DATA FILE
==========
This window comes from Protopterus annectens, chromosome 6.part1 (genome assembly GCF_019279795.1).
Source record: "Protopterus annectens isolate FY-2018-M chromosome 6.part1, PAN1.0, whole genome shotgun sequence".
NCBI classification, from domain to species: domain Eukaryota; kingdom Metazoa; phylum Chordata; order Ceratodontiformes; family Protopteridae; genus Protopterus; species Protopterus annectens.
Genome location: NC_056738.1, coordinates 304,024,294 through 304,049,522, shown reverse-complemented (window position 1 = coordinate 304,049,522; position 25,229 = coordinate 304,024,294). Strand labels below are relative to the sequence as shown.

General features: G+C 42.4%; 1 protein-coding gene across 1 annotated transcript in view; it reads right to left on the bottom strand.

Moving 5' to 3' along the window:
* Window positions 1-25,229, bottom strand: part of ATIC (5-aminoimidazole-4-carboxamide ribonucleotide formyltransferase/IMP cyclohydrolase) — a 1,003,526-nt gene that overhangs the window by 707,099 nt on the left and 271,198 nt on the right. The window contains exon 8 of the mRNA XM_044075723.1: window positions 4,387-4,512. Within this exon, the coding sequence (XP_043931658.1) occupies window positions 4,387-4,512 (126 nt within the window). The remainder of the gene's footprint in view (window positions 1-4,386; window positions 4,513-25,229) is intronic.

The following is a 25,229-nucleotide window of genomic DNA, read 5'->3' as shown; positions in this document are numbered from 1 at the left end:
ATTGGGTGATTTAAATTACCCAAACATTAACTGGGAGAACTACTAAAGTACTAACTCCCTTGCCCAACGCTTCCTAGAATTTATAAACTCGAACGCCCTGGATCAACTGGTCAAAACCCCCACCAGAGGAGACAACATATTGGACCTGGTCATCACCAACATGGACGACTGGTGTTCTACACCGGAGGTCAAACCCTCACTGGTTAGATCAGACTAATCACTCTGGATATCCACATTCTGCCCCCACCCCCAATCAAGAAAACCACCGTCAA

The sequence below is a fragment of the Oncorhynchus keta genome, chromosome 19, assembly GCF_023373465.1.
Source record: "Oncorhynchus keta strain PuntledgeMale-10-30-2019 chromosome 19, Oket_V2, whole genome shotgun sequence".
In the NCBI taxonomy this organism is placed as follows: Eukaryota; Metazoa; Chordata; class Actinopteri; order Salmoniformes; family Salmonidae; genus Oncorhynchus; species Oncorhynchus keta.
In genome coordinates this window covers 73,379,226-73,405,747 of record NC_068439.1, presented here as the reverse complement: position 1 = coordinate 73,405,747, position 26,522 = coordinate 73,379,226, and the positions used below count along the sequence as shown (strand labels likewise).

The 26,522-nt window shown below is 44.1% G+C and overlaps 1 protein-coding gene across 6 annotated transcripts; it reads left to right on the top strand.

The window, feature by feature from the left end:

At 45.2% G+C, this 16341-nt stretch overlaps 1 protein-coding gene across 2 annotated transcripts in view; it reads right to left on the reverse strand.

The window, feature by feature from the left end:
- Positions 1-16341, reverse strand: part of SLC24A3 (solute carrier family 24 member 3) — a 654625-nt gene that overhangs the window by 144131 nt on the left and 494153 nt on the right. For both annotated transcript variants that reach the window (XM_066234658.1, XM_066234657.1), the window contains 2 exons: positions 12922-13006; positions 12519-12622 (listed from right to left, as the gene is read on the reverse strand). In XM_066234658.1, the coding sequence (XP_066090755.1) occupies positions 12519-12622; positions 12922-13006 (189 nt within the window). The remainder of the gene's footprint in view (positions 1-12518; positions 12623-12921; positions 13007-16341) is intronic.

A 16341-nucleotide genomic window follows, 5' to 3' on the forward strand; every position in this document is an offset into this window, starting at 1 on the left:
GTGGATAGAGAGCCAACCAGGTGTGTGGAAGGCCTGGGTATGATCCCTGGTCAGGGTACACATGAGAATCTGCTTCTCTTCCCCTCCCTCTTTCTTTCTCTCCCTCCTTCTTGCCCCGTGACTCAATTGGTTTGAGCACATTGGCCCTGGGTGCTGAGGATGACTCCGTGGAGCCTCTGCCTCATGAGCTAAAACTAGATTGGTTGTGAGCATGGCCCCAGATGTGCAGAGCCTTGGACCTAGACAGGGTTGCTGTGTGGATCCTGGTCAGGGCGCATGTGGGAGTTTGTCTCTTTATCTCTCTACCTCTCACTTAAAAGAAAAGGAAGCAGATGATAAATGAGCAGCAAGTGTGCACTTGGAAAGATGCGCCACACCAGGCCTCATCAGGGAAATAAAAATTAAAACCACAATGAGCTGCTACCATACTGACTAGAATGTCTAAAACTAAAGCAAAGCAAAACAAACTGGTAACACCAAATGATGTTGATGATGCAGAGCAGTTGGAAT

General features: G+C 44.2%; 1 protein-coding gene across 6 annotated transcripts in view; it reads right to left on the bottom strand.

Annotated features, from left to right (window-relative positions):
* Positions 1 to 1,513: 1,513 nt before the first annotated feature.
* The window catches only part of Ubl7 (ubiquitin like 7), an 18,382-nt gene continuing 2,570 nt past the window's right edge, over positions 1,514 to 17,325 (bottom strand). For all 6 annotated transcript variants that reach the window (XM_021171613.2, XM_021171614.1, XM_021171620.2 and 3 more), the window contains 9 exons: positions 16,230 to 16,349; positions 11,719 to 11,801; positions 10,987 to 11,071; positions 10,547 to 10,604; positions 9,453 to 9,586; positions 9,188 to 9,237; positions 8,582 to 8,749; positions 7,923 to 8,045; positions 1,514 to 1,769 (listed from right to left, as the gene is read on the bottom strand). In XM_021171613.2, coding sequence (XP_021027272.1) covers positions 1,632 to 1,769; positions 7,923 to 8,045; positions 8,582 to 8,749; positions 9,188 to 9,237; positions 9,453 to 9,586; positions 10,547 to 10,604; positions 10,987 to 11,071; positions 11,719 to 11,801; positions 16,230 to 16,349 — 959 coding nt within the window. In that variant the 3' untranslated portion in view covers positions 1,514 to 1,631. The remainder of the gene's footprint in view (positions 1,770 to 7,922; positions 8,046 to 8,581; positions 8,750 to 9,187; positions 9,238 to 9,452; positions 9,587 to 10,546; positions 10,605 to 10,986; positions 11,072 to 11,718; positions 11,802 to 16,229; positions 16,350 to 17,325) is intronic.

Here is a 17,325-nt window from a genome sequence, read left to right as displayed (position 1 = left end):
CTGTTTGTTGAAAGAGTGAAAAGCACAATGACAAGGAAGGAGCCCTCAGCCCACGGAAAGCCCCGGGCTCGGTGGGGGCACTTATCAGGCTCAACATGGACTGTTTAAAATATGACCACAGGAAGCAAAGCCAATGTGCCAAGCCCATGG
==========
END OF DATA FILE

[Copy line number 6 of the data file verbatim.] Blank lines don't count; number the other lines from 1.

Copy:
Moving 5' to 3' along the window: